I personally love this type of bike shorts because they usually have pockets—and deep ones too! You can put your keys, phones, maps, or tools inside without worrying about losing them.
While there’s no law requiring anyone to wear padded shorts while mountain biking, there are a lot of benefits to it. Plus, the nature of the sport does require additional protection.
Here are some of the advantages of wearing padded shorts while trail riding:
As you pedal through the trail, your shifting weight will put pressure on your bones, specifically your perineum. After a few hours of riding, you’ll quickly realize your crotch needs protection.
The friction from the movements will also cause several issues. If you don’t wear padding, the seam line of your shorts will rub directly against your skin and can cause irritation and chafing.
Have you tried riding a bike while your shorts are drenched with sweat? We’re telling you, it’s extremely uncomfortable, and the friction will double, which can cause saddle burns.
The paddings of MTB shorts are made up of foam or gel with different densities. Manufacturers typically design the top layers to absorb sweat and moisture.
That said, the padding on your bike shorts can help prevent those uncomfortable issues. So, you can ride without worrying about sweat pooling on your thigh and nether areas.
People consider mountain biking an extreme sport for the stress it puts on your whole body. It also comes with real risks because of the location where it takes place.
While riding through rough, rocky terrains, you’ll constantly experience road shock. As your tires roll over the uneven surface, they’ll send vibrations to the bike frame and your body.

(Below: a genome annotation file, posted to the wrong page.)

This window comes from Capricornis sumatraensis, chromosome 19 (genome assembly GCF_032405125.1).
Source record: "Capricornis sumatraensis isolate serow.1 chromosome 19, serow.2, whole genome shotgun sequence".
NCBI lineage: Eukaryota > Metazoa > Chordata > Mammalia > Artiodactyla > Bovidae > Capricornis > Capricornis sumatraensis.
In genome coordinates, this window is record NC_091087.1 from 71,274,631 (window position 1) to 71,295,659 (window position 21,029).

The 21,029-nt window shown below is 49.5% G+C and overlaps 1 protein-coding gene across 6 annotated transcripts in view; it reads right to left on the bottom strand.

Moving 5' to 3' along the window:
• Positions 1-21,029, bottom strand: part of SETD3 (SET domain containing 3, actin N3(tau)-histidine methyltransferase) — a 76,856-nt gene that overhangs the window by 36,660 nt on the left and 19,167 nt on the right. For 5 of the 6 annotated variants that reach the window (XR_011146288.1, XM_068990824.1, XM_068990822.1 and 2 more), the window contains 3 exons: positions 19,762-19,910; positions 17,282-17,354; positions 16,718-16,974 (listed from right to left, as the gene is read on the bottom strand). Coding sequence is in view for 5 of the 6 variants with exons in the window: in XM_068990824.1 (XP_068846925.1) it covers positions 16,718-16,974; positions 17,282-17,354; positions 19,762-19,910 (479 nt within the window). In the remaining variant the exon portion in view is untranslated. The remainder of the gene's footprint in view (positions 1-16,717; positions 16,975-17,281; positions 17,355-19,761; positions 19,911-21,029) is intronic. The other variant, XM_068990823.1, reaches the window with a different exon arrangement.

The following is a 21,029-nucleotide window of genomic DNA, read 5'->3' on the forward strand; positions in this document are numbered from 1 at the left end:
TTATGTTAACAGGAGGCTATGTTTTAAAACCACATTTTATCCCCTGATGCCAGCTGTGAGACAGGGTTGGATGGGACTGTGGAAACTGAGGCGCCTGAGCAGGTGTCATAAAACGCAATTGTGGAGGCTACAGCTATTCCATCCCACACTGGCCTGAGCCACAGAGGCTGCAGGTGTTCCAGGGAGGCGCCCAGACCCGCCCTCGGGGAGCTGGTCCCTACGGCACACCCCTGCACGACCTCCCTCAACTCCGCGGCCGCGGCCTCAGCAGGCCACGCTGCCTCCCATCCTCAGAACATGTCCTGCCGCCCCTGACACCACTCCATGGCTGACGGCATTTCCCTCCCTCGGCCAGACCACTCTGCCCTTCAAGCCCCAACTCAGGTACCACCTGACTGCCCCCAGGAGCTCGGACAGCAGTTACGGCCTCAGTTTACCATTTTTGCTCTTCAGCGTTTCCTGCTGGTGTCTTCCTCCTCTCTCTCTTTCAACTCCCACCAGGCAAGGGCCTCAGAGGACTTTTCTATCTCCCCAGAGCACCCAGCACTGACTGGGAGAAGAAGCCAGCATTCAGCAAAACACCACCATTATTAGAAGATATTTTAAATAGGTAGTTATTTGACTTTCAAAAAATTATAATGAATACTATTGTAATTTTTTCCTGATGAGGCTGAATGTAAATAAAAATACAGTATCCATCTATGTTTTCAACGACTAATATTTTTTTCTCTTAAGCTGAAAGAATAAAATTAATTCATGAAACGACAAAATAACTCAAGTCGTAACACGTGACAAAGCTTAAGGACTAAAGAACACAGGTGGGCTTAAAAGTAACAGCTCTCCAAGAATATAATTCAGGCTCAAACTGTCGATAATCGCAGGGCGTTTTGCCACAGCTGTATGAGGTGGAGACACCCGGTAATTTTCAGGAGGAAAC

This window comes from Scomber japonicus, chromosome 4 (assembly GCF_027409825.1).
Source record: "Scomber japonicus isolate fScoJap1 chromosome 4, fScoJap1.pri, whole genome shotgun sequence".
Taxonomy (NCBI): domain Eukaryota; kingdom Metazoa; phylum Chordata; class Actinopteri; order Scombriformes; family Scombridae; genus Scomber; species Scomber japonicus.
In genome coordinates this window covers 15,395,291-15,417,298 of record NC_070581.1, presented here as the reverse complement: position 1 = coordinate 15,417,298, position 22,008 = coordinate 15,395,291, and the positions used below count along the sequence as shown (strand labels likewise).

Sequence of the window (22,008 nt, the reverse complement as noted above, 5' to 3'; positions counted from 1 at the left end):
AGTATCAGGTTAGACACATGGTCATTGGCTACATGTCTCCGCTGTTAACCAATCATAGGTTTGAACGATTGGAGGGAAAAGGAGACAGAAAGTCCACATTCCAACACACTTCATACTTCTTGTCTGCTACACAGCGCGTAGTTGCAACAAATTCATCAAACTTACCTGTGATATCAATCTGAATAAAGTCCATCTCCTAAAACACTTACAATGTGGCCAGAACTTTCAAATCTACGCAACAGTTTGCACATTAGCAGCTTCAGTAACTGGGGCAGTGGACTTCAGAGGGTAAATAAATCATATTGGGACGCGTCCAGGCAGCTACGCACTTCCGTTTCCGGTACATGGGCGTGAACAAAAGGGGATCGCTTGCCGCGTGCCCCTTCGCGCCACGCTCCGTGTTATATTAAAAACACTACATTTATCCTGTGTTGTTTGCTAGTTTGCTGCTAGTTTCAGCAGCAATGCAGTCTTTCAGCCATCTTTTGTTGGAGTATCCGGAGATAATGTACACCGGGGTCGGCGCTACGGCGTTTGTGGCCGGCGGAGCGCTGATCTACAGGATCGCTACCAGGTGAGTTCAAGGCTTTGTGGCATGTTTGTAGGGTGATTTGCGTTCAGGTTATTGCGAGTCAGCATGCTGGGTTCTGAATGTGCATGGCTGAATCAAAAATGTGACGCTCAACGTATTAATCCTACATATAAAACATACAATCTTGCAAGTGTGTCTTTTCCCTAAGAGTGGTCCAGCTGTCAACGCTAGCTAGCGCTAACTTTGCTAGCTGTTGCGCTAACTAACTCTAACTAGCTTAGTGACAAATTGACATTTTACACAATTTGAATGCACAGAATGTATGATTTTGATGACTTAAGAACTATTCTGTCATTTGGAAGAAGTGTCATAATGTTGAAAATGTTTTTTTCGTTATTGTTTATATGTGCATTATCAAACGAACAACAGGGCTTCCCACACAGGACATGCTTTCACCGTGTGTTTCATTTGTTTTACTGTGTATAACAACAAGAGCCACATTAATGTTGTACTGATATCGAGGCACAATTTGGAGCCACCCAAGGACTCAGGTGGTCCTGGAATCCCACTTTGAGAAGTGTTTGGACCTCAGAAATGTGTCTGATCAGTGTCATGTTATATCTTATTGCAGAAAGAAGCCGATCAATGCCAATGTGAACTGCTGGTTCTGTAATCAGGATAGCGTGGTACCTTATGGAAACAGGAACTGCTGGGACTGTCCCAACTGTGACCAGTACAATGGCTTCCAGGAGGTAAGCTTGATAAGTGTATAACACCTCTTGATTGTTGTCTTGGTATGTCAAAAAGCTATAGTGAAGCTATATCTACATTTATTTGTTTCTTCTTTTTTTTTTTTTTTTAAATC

Paddings are soft materials, so they’re helpful with dispersing these shocks. They absorb the vibration that otherwise will cause pain and discomfort throughout your ride.
Now that you know the benefits of MTB shorts padding, are there any disadvantages to them? If you’re new to mountain biking, here are some drawbacks to wearing chamois:
One potential drawback that mountain bikers complain about is the price of padding. High-quality padding, especially the gel variety, can be pricey.
However, comparing the benefits with their cost, we’ll say they’re worth the investment. Though, you also need to consider your needs when purchasing MTB shorts.
If you’re planning on riding frequently and for long distances, we recommend you invest in dual-density gel chamois. Otherwise, the cheaper foam paddings will do.
Another disadvantage you may encounter is the padding’s comfort. If you’re new to this sport, wearing shorts with chamois can be uncomfortable.
In addition, you need to wear them without underwear to enhance breathability. Underwear hinders the moisture-wicking function of padding and can restrict your movements.
That said, most riders get used to wearing MTB shorts with padding after a few days on the saddle. You only need to look for the padding that suits your physical attributes and preference.
Mountain biking shorts come in several designs and chamois. So, we recommend you choose the bibs with padding that fits your pelvic shape and riding style.
If you’re gearing for Lycra shorts, look for sizes that fit snugly but are still comfortable to move around. Anything too tight causes more friction and can cut circulation to your legs. If you’re into traditional, loose MTB shorts, choose brands with the most durable material. It’s also better to pick a design with switchable chamois so you can ride comfortably with the padding of your choice.